And if you don’t believe me, ask Terry Francona. In a few weeks maybe. Not right away. Not unless you’re keen to see how it feels to have your neck used as a bathmat.


Cleveland blows 2-0 series lead, Yankees win Game 5, head to ALCS


Cleveland blows 2-0 series lead, Yankees win Game 5, head to ALCS


CLEVELAND -- These young Yankees were unshaken, resilient and as tough as the city they represent.

The baby Bronx Bombers have grown up fast.

Didi Gregorius, following in the October footprints left by Derek Jeter, homered twice off Corey Kluber as New York beat the Cleveland Indians 5-2 in Game 5 on Wednesday night to complete its comeback from a 2-0 deficit in the Division Series and dethrone the AL champions.

The bend-but-don't-break Yankees, way ahead of schedule, staved off elimination for the fourth time in this postseason and advanced to play the Houston Astros in the AL Championship Series starting Friday night at Minute Maid Park.

With a blend of young stars and older veterans coming up big, the Yankees rocked Cleveland and bailed out manager Joe Girardi, who failed to challenge a key call in a Game 2 loss that threatened to sabotage New York's season.

"These guys had my back and they fought and fought," Girardi said. "They beat a really good team. What those guys did for me, I'll never forget it. "

The Yankees went 2-5 against the AL West champion Astros, led by 5-foot-6 dynamo and MVP candidate Jose Altuve. But none of that matters now to this group of New Yorkers.

After winning twice at home, and after Girardi said he "screwed up" and felt horrible about it, the Yankees - with little offensive help from rookie star Aaron Judge - came into Progressive Field and finished off the Indians, who won 102 games during the regular season, ripped off a historic 22-game winning streak and were favored to get back to the World Series after losing in seven games a year ago to the Chicago Cubs.

Cleveland's Series drought turns 70 next year - baseball's longest dry spell.

"Nobody wanted the season to be over," Indians manager Terry Francona said. "It doesn't wind down, it comes to a crashing halt. It's disappointing. We felt good about ourselves. We made it harder to win, especially in the last two games."

The Indians closed to 3-2 in the fifth against starter CC Sabathia before David Robertson pitched 2 2/3 hitless innings for the win. Yankees closer Aroldis Chapman, who faced Cleveland in last year's spine-tingling World Series and signed an $86 million free agent contract in December, worked two innings for the save.

Chapman went to the mound with a three-run lead in the ninth after Brett Gardner battled Cody Allen for 12 pitches before hitting an RBI single, with New York's fifth run scoring when Todd Frazier raced home on right fielder Jay Bruce's throwing error.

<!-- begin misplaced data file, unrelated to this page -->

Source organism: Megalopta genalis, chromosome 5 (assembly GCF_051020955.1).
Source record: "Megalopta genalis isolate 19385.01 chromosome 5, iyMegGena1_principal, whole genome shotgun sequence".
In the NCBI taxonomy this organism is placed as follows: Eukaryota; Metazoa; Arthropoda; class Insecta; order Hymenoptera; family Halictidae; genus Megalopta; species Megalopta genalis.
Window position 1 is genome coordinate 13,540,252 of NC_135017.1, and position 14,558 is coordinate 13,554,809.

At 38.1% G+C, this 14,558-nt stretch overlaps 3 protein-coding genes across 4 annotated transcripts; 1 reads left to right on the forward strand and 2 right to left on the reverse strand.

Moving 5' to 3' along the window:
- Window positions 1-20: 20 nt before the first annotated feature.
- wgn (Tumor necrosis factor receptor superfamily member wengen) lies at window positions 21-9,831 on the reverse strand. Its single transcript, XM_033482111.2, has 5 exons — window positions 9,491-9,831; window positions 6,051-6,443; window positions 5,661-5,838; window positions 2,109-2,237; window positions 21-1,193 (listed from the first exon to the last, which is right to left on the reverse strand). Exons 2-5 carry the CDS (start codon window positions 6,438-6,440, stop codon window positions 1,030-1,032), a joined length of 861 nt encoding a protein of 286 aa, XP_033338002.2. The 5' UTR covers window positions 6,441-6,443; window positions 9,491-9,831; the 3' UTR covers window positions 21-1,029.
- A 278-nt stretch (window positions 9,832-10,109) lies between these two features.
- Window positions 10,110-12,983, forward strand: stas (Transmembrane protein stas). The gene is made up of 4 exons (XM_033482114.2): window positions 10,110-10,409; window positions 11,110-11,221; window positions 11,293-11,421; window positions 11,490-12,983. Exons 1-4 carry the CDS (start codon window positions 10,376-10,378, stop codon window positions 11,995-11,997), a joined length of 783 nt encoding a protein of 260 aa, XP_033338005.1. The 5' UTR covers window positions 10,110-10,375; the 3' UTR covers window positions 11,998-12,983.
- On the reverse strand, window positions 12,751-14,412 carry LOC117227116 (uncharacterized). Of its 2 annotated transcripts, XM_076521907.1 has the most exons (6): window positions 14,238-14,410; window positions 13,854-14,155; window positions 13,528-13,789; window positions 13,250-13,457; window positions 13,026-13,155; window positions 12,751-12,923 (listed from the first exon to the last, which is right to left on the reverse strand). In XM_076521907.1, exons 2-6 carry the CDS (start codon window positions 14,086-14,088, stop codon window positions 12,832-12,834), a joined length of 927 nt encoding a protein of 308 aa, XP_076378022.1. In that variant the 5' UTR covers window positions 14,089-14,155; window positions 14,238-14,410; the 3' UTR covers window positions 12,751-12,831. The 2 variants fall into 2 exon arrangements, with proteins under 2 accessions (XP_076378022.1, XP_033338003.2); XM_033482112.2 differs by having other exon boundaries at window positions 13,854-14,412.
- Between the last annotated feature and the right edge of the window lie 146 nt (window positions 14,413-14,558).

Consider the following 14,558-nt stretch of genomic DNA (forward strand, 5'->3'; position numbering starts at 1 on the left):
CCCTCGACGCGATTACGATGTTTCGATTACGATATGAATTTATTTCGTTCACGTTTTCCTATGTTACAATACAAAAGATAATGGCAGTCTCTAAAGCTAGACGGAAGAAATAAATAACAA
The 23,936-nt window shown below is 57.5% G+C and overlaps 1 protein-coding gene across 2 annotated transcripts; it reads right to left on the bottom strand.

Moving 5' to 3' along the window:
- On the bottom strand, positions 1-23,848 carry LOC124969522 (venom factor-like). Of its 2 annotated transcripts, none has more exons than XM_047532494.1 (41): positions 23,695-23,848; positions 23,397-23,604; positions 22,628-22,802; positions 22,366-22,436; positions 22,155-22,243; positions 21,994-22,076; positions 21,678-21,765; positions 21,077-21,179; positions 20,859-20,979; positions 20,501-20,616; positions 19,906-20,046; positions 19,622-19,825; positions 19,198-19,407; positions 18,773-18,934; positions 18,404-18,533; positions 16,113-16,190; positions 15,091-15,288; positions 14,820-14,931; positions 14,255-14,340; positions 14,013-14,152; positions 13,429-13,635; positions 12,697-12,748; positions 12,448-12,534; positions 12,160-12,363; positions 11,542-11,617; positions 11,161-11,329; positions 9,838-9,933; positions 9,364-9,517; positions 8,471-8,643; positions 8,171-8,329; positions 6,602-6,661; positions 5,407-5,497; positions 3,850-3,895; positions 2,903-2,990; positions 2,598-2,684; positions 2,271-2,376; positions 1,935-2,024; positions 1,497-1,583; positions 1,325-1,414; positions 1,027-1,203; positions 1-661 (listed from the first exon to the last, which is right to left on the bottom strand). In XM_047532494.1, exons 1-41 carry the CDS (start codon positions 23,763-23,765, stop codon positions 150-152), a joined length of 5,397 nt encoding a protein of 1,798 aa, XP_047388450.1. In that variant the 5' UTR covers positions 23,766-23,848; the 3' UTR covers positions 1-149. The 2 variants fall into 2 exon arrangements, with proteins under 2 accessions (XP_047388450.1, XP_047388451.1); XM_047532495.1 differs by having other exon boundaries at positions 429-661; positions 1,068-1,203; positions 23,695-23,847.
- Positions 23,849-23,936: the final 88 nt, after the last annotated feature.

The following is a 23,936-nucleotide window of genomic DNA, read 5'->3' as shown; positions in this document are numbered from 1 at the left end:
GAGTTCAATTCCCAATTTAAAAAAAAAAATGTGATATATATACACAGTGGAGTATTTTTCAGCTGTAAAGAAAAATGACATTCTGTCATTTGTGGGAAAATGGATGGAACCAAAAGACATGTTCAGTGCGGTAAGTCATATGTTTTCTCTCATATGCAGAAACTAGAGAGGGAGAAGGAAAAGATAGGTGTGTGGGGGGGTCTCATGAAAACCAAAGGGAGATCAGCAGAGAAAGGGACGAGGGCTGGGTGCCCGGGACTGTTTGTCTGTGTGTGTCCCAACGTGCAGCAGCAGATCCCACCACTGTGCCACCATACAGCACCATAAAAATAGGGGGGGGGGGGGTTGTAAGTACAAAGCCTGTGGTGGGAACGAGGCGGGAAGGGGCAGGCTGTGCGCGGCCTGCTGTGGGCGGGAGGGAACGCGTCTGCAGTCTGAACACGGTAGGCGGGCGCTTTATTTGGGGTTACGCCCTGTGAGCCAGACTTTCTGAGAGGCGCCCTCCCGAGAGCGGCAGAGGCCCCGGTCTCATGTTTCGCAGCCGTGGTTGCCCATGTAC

Gardner's gritty at-bat was symbolic of these Yankees. They wouldn't give in.

"We can win a lot of different ways," Gardner said.

When Austin Jackson was called out on strikes to end it, the Yankees rushed to the mound to celebrate with a wide-eyed Chapman. An elated Girardi hugged his coaches.

The Yankees became the 10th team to overcome a 2-0 deficit to win a best-of-five playoff series. New York also did it in 2001, rallying to beat Oakland - a series remembered for Jeter's backhand flip to home plate.

Gregorius, who took over at shortstop following Jeter's retirement after the 2014 season, hit a solo homer in the first off Kluber and added a two-run shot in the third off Cleveland's ace, who didn't look like himself during either start in this series.

One win shy of a Series title last year, the Indians had only one goal in mind in 2017.

They came up short again, and have now lost six consecutive games with a chance to clinch a postseason series. The skid dates to last year's World Series, when they squandered a 3-1 lead to the Cubs.

Cleveland is the first team in history to blow a two-game series lead in consecutive postseasons.

Everything was set up for the Indians: Kluber on the mound, Game 5 at home, sensational setup man Andrew Millerrested.

The Yankees, though, wouldn't be denied. They battled back from a 3-0 deficit in the first inning of their wild-card game against Minnesota and then had to overcome a crushing loss in Game 2, when Girardi's decisions led to him being booed at Yankee Stadium.

But these Yankees displayed pinstriped pride.

They're moving on.


The Yankees advanced without much help from Judge, who struck out four times in Game 5 and went 1 for 20 (.050) in the series with 16 strikeouts - an ALDS record. But the 6-foot-7 rookie might have saved New York's season in Game 3, when he reached above the right-field wall to rob Francisco Lindor of a two-run homer in a 1-0 win. "I didn't do my job at the top of the order, but my teammates came up big for me," Judge said.


Kluber was one of baseball's most consistent pitchers all season, winning 18 games and leading the AL with a 2.25 ERA.

However, October was cruel to the right-hander. He allowed nine runs, including four homers, over 6 1/3 innings in two postseason starts, hardly what he or the Indians expected.

Kluber overcame a back issue earlier this season and it flared up this fall.

"He's fighting a lot," Francona said. "I think you also have to respect the fact that guy wants to go out there and he's our horse. And sometimes it doesn't work."


The Indians batted .171 as a team with All-Stars Francisco Lindor (2 for 18) and Jose Ramirez (2 for 20) unable to snap out of funks.


Gregorius set a franchise record for home runs in a season by a shortstop with 25, one more than Jeter hit in 1999 when No. 2 led the Yankees to a second straight World Series title.

Gregorius got New York off to an ideal start, homering with two outs in the first when Kluber grooved a fastball. The shot deep into the seats in right raised the anxiety level to an already jittery Cleveland crowd fearing the worst.